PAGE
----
If it wants to keep pace, Microsoft must sprint

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The Independent Online

As the dust settles on Microsoft's recent announcement of its .Net strategy, analysts and users alike are still left wondering what great mysteries Microsoft's next generation Windows platform will solve.

As the dust settles on Microsoft's recent announcement of its .Net strategy, analysts and users alike are still left wondering what great mysteries Microsoft's next generation Windows platform will solve.

Microsoft seems to believe it is doing the world a favour by assuring its customers that its vision will put them in control of the information they need and improve their user experience.

But do we really care when even Microsoft admits it won't have all the pieces in place for at least 24 months?

The Washington state colossus is famous for announcing its products and then letting them slip for several months or even years. But in this case there appears to be an element of power politics at play. Analysts have said that Microsoft is gambling the company on its "new" strategy of making the network the computer, an idea which it spurned a few years ago. It appears that the software giant is eager to deflect Department of Justice accusations by proclaiming .Net an open, standard platform.

The company believes that this change in direction will reinforce its position as a company that does understand the internet and is placing the emphasis on the total system rather than just on the desktop.

Previously known as Next Generation Windows Services, the strategy .Net will give businesses, consumers and developers a unique, personalised view of the world. It will harness the use of new, smart devices, such as interactive television and WAP phones, as well as support integration of different systems. To achieve this open platform, Microsoft has put its weight behind eXtensible markup language (XML), a universal standard that is gaining a lot of favour in the IT community.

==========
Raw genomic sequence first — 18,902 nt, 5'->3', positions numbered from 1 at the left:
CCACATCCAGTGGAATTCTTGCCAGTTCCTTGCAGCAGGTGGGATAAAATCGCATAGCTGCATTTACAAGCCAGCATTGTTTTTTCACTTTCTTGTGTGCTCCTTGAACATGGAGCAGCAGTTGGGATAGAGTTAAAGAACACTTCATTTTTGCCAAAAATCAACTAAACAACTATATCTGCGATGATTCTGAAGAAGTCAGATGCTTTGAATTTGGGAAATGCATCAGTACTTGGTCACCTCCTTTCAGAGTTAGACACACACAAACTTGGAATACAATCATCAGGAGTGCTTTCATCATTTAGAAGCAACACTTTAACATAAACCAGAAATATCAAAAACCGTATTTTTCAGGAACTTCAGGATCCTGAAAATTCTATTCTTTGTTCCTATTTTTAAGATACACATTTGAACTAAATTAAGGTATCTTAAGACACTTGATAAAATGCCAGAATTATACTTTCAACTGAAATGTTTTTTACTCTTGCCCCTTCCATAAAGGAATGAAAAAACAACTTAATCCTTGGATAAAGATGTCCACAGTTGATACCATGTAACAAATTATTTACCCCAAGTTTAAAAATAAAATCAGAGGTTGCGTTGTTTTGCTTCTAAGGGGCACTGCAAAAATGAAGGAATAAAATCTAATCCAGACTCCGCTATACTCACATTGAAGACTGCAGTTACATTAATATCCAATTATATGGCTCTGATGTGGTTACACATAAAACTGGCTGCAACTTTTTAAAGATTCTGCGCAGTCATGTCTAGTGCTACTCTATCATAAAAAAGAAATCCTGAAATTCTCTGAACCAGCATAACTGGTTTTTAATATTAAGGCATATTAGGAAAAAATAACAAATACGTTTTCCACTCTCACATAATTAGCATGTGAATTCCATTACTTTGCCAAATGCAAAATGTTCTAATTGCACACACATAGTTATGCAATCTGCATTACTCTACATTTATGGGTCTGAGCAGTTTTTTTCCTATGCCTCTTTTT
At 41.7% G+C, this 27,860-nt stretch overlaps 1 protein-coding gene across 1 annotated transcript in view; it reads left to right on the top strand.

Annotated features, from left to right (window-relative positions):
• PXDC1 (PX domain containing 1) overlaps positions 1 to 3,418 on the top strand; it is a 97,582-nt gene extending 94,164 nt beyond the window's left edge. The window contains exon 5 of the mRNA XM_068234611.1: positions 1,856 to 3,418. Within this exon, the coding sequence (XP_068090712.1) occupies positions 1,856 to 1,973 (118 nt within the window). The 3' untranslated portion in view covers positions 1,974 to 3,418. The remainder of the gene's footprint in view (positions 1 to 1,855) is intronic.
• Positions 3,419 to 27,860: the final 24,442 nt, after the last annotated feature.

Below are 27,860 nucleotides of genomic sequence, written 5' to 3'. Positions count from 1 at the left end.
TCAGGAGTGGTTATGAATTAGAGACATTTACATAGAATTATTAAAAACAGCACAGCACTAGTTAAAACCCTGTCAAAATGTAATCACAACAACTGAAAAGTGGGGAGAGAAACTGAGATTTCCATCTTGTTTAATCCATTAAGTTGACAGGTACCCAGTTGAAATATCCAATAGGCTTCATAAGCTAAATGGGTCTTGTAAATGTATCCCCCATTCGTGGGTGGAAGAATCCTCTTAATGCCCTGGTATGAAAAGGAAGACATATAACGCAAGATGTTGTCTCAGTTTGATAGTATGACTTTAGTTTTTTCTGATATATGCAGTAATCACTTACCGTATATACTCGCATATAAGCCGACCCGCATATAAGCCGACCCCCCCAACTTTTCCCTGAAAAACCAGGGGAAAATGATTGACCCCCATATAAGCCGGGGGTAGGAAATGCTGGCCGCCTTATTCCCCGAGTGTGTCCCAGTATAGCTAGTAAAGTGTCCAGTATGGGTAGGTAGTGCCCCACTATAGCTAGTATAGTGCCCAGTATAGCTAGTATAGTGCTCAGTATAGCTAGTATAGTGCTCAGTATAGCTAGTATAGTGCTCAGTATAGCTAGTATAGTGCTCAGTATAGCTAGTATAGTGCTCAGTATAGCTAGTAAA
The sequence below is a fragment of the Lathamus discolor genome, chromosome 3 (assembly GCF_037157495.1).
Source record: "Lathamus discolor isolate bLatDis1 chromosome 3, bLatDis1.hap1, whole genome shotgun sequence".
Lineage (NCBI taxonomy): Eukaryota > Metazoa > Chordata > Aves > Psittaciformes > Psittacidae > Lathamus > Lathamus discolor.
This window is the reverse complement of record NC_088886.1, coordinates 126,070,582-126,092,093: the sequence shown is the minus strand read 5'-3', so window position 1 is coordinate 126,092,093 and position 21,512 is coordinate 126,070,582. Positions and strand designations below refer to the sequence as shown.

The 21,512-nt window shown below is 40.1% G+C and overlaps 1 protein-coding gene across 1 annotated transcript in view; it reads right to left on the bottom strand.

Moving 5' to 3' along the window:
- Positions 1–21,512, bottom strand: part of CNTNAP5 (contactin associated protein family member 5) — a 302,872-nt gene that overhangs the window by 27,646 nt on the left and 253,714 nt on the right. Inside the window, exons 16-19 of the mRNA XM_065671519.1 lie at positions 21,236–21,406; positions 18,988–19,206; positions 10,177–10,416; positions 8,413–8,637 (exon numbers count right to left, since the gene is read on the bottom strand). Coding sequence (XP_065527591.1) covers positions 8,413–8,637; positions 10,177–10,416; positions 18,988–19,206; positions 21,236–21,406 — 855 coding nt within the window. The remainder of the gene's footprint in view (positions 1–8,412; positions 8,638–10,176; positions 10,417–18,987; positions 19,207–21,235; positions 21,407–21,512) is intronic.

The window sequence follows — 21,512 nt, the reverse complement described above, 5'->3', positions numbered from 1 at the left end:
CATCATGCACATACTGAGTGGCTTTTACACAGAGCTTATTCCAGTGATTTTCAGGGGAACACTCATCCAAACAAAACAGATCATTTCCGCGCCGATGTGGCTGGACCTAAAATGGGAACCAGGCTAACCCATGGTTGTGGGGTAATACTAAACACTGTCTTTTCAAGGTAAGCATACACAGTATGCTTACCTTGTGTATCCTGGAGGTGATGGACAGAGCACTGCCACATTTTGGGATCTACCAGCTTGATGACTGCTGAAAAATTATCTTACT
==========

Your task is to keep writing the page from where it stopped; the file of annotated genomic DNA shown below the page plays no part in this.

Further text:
XML will enable users to access an operating system through a browser and will have a single user interface that can be personalised by the individual user. It is uncertain whether or not the favoured language of software developers, Java, which was written by Microsoft's rival, Sun Microsystems, will be supported.

Neil Ward-Dutton, a principal analyst at the research group Ovum, says Microsoft has many hurdles to jump before it achieves success. "It has not yet convinced the user community that it will be a scaleable, reliable platform and it must convince developers to get on board. Waiting two years for a product to come to fruition is irrelevant to users, but it now needs to get developers working on .Net before the competitors muscle in."

In the meantime, rivals are banging on the door. With its XML-based, e-speak programme, which was part of an e-services initiative launched in May last year, Hewlett-Packard is already offering the product that Microsoft boasts about - both companies are offering similar services, such as access to the back-office while employees are on the move. The difference is that HP's services are out now and Windows.Net will not be available until 2001. The timing of Office.net's emergence is anyone's guess.

Developers have yet to fully embrace .Net, and with developer tool Visual Studio 7 only just out, Microsoft has a long way to go before it catches up with HP - not to mention Sun, IBM and Oracle, other competitors keen to grab the glory for themselves.

But the marketing initiative is still in Microsoft's favour; who has heard of e-speak?

With all this excitement anyone could be forgiven for losing touch with the anti-trust trial which has kept the world enthralled for months. If needled, Microsoft still shows itself keen to dispel any nasty rumours that it might be split up and doesn't even entertain the thought that Judge Jackson could finally get his way. A Microsoft spokesperson said the company felt optimistic that the appeal, lodged last week, would rule in its favour because the company is so pro-customer and in touch with its customers' requirements, that a split would be detrimental.

* This column is provided by TBC Research, a publishing, events and research company. Contact www.tbcresearch.com